Precisely because hoteliers have to account for such variables, there can be a tendency to sell more rooms than are available in the facility. That way, they can compensate for potential cancellations, and it can work out well.
Overbooking is a moment of transition between going over or under actual inventory. The best way of doing it successfully is to check the guarantees submitted by customers. Do you have deposits or pre-authorized credit cards? If not, are you sure they’re coming? By reviewing other variables, you can account for a percentage of cancellations or no shows.
On the contrary, if we find ourselves in the situation of having to “reprotect” guests – that is, rebooking customers to another hotel – then overbooking turns into oversell, as we have sold more rooms than are available in the facility.
This looks like overbooking. However, in this case, we haven’t screened the reservations. We have miscalculated the variables or haven’t performed an advance check on credit cards (which have all turned out to be valid).
Now, we find ourselves with too many guests coming to our hotel and not enough rooms. That can lead to a bad review and lost guests.
Ways to Forecast Hotel Revenue for the Coming Months
In recent weeks, after improving health and easing restrictions, many hotels had to deal with such problems. Maybe yours is one of them.
Leisure travel has skyrocketed thanks to the warmer weather and pent-up desire to travel. Even city hotels have found themselves facing these situations during the week with some of their business travelers. This is likely to continue through the peak summer travel season.
Here’s an example: Several resort hotels booked up in May for August – during peak season. These hotels stopped their online sales early without maximizing their revenue. So, they have “spillage.” Of course, you want to book up. But you want to fully book out by selling rooms at the best rates you can from a revenue perspective.
As seen in summer 2020, the best reservations regarding ADR (average daily rate) for leisure hotels came in very close to the check-in date. People were booking a hotel within days of their decision to travel.
Those hotels with high online review scores and effective revenue management and marketing strategies in place were able to capitalize on those reservations. Their OTA visibility rewarded them with bookings. Their smart revenue management practice ensured they booked the rooms profitably.
In fact, despite the pandemic, these approaches allowed them to outperform their results for the same months as the previous summer.
As you know, in the summer of 2020, there were no vaccines, the immunity rate was very low, and there were many international travel restrictions. Yet, despite such obstacles, the revenue management strategies carried these hotels through and even kept them profitable.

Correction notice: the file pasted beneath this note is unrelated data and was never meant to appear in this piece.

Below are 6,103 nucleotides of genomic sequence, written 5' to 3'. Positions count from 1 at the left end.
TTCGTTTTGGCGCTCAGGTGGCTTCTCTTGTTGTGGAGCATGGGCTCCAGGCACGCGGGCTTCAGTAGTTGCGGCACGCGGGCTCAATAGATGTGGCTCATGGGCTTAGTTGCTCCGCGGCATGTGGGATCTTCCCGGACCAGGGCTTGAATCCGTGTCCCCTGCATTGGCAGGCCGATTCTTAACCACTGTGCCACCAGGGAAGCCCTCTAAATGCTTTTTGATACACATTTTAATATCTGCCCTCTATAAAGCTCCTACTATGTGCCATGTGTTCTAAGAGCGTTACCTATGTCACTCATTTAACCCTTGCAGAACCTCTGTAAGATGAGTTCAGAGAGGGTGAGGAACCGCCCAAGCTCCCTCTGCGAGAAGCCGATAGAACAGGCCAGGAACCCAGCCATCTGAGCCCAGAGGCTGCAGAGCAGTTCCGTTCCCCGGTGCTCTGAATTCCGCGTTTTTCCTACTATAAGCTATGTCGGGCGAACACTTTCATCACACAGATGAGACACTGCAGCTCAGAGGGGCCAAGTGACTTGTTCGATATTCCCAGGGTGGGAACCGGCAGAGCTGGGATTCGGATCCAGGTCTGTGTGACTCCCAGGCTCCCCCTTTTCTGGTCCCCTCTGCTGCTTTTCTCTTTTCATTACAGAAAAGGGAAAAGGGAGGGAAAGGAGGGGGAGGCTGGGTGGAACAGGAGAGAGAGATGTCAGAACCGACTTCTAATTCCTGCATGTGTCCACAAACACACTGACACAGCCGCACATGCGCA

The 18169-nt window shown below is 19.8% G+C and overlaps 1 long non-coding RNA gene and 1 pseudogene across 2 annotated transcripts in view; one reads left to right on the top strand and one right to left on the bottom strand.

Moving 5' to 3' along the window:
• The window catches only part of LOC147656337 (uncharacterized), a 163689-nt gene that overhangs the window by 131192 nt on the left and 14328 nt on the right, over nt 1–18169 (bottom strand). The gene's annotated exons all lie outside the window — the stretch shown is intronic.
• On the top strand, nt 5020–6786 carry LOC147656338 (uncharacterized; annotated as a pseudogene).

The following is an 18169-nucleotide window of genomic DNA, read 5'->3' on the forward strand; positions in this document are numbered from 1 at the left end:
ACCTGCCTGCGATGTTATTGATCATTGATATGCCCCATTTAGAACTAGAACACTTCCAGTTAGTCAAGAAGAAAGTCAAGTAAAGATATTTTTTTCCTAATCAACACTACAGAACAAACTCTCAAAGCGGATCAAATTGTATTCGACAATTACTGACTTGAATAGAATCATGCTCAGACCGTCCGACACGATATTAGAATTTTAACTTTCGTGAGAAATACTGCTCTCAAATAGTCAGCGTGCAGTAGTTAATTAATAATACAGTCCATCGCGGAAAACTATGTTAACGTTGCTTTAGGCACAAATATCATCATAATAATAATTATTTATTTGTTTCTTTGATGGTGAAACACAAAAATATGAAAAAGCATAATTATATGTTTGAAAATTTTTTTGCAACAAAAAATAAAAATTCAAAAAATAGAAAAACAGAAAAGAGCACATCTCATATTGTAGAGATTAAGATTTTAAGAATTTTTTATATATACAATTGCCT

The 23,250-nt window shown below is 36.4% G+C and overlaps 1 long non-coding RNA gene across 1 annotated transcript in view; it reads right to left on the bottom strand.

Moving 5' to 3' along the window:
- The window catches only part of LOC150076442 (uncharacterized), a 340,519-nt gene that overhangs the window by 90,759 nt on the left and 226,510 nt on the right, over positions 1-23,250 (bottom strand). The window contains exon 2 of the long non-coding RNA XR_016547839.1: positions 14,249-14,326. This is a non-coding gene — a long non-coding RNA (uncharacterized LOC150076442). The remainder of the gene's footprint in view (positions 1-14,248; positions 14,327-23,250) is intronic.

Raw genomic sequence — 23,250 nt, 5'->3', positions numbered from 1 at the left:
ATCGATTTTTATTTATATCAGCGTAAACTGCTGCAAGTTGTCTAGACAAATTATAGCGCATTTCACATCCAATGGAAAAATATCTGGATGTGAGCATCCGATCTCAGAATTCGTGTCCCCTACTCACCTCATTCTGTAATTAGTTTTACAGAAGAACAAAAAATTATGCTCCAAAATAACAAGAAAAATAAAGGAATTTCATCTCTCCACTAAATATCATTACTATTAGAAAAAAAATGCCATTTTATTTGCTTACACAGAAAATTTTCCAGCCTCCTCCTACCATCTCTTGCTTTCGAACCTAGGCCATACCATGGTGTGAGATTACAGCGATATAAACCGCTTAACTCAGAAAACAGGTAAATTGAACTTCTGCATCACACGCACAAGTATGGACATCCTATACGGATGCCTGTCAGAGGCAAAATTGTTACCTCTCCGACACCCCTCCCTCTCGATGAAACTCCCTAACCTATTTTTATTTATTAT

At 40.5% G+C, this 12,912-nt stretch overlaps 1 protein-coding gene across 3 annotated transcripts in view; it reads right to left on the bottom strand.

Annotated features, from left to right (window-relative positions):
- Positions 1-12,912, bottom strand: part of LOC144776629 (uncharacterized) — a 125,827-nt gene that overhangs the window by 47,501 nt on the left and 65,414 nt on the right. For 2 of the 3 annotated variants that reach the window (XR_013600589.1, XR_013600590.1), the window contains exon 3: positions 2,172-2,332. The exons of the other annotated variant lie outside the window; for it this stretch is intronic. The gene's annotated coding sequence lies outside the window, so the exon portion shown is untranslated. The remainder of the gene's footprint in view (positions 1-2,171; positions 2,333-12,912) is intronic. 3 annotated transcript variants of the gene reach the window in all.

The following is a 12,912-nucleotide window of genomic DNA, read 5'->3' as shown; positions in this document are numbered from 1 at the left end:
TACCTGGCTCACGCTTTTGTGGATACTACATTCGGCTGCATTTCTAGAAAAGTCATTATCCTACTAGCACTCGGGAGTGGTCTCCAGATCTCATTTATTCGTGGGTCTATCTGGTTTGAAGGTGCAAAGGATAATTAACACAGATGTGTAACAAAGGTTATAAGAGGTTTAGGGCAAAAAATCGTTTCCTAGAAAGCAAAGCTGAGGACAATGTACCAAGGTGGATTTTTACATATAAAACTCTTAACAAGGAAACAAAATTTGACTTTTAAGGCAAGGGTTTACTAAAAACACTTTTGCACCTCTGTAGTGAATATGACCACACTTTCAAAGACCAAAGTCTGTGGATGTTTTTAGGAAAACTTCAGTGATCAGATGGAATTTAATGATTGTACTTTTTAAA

We expect the demand for leisure hotels will be even higher this summer. There will be dates with excess demand when everyone wants to travel. When this happens, the goal is not only to get 100% occupancy, which will be super easy but to do that at the highest possible ADR and net margin. That’s the most challenging and fun part of the game.
Boost Your ADR with Data-Driven Decisions
With the right tools, you can achieve the highest possible ADR. For example, when you can review the historical booking window and related ADR, you have a snapshot of the past. You can use past data to inform your actions in the days and weeks to come so you can avoid spillage or spoilage.
As you review your data, consider your cancellation statistics. They’ll guide you to the most suitable cancellation policy and penalties to apply for each period.
It’s also crucial to analyze data about cancellations and no-shows with an invalid credit card. That way, you can apply the proper overbooking strategy and check all the credit cards in due time for peak dates. This helps you avoid last-minute no-shows. If you have no valid credit card or another guarantee for late cancellations and no-shows, then you may be forced to resell the empty room at a low rate. Obviously, you don’t want this loss of revenue.
While the summer travel season tends to focus on countryside, mountain, and beach hotels, these approaches apply to city hotels too, especially during Autumn. City hotels are gearing up for big events, concerts, and conventions in major international cities like Milan, Barcelona, or Amsterdam. Such events are driving a lot of corporate and leisure demand at stellar rates for the next few months. (In some cases, the business on the books for virtuous hotels in these cities is better than what it was at the same point in time in 2019, so pre-covid)
All of this to say, it’s not too late to put the right revenue management strategy in place. You need the right approach for your situation with the right tools. They’ll help you avoid spillage or spoilage events that turn into huge revenue losses.
Free Ebook: 5 Revenue Management Tips for City, Beach, Mountain & Countryside Hotels
Now that we are gradually coming out of the Covid-19 nightmare, the rebound of travel demand appears to be simply astonishing. For hotels that wish to make the most of every single revenue opportunity that the market offers over the next months, smart revenue management is the answer.